Itís a commonly cited statistic: half of all new teachers quit within their first five years of teaching. Though their reasons are plentiful, here are four reasons that teachers commonly point to for bowing out of the profession before theyíve even really started:
1. Standardized Testing
The future of education is here and it looks like a barrage of generic multiple-choice tests. With federal and state interests in assessing student performance constantly, the system alters not just how things are taught, but why they are taught. As a result, arbitrary benchmarks supersede legitimate creativity and learning.
Itís not just the worry of ensuring that students succeed at the standardized tests. It also shatters the spirits of teachers who entered the profession to, you know, teach. Devoting so much time to mind numbing, irrelevant instruction rather than activities that build critical thinking and character prompts teachers to reevaluate their purpose and passion to lead a classroom when so much discretion has been taken out of their hands.
2. The Stressful Workload
ďGee, sure must be nice to have all those summers off!Ē While teachers are constantly told what an easy job they have, the reality is that the workday extends long after the final bell rings; class time is just one commitment of the job. If teachers arenít staying at their desks until dusk, theyíre bringing work home with them. There are always lessons to plan, hundreds of essays and assignments to grade, and new state-mandated educational requirements to learn. Add that to skipped lunch breaks to tutor kids, after school meetings and unpaid extracurricular volunteering, and itís easy to see why teachers often donít have time for a personal life.
Itís often not the lazy teachers who quit Ė itís those who overextend themselves trying to do their best to meet all of the demands of the job that burn out.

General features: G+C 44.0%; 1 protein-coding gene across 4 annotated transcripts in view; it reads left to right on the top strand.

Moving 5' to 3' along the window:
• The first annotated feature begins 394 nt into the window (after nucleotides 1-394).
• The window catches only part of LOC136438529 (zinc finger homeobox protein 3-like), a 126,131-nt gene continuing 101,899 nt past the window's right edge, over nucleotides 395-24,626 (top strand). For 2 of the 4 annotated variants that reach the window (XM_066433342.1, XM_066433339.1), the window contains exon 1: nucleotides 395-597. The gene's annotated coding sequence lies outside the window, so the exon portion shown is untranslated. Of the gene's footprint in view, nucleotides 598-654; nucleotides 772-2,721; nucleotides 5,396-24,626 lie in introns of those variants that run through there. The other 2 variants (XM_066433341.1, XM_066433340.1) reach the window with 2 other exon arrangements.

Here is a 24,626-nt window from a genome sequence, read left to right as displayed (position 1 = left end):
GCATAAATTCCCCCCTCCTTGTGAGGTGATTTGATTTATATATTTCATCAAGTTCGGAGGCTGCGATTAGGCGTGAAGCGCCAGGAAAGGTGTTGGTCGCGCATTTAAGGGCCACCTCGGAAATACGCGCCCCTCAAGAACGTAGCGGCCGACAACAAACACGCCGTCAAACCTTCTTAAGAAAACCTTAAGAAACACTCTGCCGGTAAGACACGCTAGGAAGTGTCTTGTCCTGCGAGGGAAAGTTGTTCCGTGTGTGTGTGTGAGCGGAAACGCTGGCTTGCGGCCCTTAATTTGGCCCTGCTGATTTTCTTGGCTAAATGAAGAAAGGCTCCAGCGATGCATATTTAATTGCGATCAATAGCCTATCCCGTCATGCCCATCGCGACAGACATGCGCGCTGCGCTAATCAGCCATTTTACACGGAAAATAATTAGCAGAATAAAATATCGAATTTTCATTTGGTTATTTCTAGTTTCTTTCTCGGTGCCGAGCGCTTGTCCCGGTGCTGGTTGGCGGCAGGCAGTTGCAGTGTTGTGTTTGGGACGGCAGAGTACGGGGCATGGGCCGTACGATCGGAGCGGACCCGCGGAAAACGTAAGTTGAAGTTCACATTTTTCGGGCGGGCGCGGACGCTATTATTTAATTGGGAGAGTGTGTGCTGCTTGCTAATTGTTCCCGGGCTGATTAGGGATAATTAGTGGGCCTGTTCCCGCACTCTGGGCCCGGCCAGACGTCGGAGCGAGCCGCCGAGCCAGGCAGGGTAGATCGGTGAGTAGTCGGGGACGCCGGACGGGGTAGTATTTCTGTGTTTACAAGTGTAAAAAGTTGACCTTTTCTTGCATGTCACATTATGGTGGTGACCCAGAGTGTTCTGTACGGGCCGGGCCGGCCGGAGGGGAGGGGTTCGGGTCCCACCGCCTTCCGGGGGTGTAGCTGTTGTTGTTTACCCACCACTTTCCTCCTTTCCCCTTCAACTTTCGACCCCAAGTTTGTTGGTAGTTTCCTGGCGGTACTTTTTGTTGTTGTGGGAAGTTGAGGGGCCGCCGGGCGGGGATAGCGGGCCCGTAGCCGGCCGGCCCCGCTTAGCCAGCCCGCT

3. The Salary
Ask most teachers why they entered the profession, and youíll have trouble finding any that say, “For the money.Ē While underpaying teachers helps to maintain teaching as a ďnoble profession,Ē a badge of nobility wonít always keep people in the job.
Admittedly, public school jobs do offer a living wage. However, compared to other specialized jobs that involve degrees and training, the salaries donít stack up. Lawyers in New York City start at four times the salary as nearby teachers, and the disparity only gets worse over time. Compared to other jobs, raises are small. Even after 25 years on the job, the average teacher salary is only $67,000.
After putting in so many uncompensated hours of overtime and facing the reality that theyíll never be able to retire at the rate they dreamed of, teachers opt to jump ship early to pursue a career that can better reward them financially.
4. Lack of Respect
The low compensation is just one indication that teachers arenít highly regarded by society. Teachers see a lack of respect coming from angry parents, disengaged students who have already checked out mentally after years in a failing educational system, and administrators who place unreasonable or undefined expectations on their plates without offering the adequate support to help them succeed.
The rightwing anti-union movement only compounds this sentiment by labeling teachers as lazy leeches trying to destroy America. Moreover, the prevailing notion that if a teachers were smarter or more competent, they would have secured a better job leaves them aspiring for another path. When teachers give up so much time and money in an effort to make a difference, yet ultimately feel unappreciated on top of it allÖ why would they keep returning to a thankless job?
Improving this situation wonít be easy, but itís an absolutely necessary fix. Since it takes years of experience for teachers to feel confident in their abilities, losing teachers before theyíve had a chance to thrive at their jobs ensures a constant cycle of underprepared teachers with no stability. The current approach isnít good for our schools, isnít good for our students and isnít good for society.
Disclaimer: The views expressed above are solely those of the author and may
not reflect those of
Care2, Inc., its employees or advertisers.